The problems plaguing Canada’s isolated, fly-in First Nations communities are well-known: dependence on welfare and public housing, a high cost of living and few educational or employment opportunities. The best and brightest often leave for the South, while those left behind live with crumbling and ill-maintained infrastructure and experience high rates of depression, suicide, domestic violence and substance abuse.
The Indigenous lobby mainly argues for still-more taxpayer funding. This tired tactic is unlikely to produce the desired results, however. If we are to raise the standard of living in fly-in First Nations, we above all need to find ways of generating wealth in and around these communities themselves. Overcoming the daunting barrier imposed by their physical isolation is a necessary condition for new economic activity. Given the challenges, how best could this be done?
The answer could lie in a new twist on an old concept: airships. Yes, those gas-filled, lighter-than-air, cigar-shaped behemoths that arose early in the last century but that went literally and figuratively up in flames in the mid-1930s. This time, however, they would be revived by exploiting the full range of modern design, engineering, propulsion and safety. If we can’t afford to punch through hundreds of kilometres of boreal forest, muskeg and tundra, why not just float over?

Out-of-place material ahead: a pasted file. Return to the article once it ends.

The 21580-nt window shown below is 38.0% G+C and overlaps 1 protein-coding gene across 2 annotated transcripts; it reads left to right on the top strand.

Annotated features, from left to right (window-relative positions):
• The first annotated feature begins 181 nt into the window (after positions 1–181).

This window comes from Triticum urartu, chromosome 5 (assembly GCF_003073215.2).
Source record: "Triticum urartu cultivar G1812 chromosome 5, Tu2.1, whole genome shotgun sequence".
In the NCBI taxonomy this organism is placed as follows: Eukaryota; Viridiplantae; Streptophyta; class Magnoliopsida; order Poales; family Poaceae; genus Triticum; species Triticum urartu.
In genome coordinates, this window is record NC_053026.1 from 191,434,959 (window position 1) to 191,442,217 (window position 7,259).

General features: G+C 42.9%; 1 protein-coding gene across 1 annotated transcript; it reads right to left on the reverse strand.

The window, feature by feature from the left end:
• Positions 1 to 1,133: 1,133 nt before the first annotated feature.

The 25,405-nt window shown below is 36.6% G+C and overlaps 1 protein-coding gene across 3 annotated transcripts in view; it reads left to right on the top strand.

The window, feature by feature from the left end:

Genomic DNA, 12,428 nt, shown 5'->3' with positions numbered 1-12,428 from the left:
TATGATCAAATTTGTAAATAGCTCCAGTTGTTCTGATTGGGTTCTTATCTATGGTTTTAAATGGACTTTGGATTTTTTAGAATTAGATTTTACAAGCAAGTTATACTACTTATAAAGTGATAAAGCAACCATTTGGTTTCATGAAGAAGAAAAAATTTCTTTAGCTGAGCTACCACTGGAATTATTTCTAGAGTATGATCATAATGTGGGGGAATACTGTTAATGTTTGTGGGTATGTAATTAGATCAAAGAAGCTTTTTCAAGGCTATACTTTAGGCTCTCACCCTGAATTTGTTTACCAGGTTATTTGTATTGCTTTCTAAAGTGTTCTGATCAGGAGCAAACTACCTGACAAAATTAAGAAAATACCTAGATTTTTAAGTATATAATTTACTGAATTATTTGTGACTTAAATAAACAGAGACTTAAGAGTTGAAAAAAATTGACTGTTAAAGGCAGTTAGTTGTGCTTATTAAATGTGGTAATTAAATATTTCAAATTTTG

Several companies are eagerly at work on modern airship designs, claiming they represent the future of low-carbon, low-cost transportation. France’s Flying Whales is developing a gigantic, 154-metre-long cargo airship with a 60-tonne payload whose major distinguishing feature is that it can pick up or deliver loads without even touching down – or so the company hopes. Flying Whales’ LCA60T (or Large Capacity Airship 60 tons) is forecast to have its first flight in 2022. The venture is subsidized by various branches of the French government and has a major Chinese investor.
In Canada, Winnipeg-based Buoyant Aircraft Systems International (BASI) is developing an electrically driven airship specifically designed to cope with the wide temperature swings in Canada’s North as well as avoid several major cost categories that, it implies, make other airship approaches intrinsically uneconomic. The bottom line, the company says, is that any airship design must be able to transport cargo cheaper than fixed-wing aircraft or roads. BASI’s concept would carry 30 tonnes and would land and take off from a rotating pad that keeps the aircraft pointed into the wind.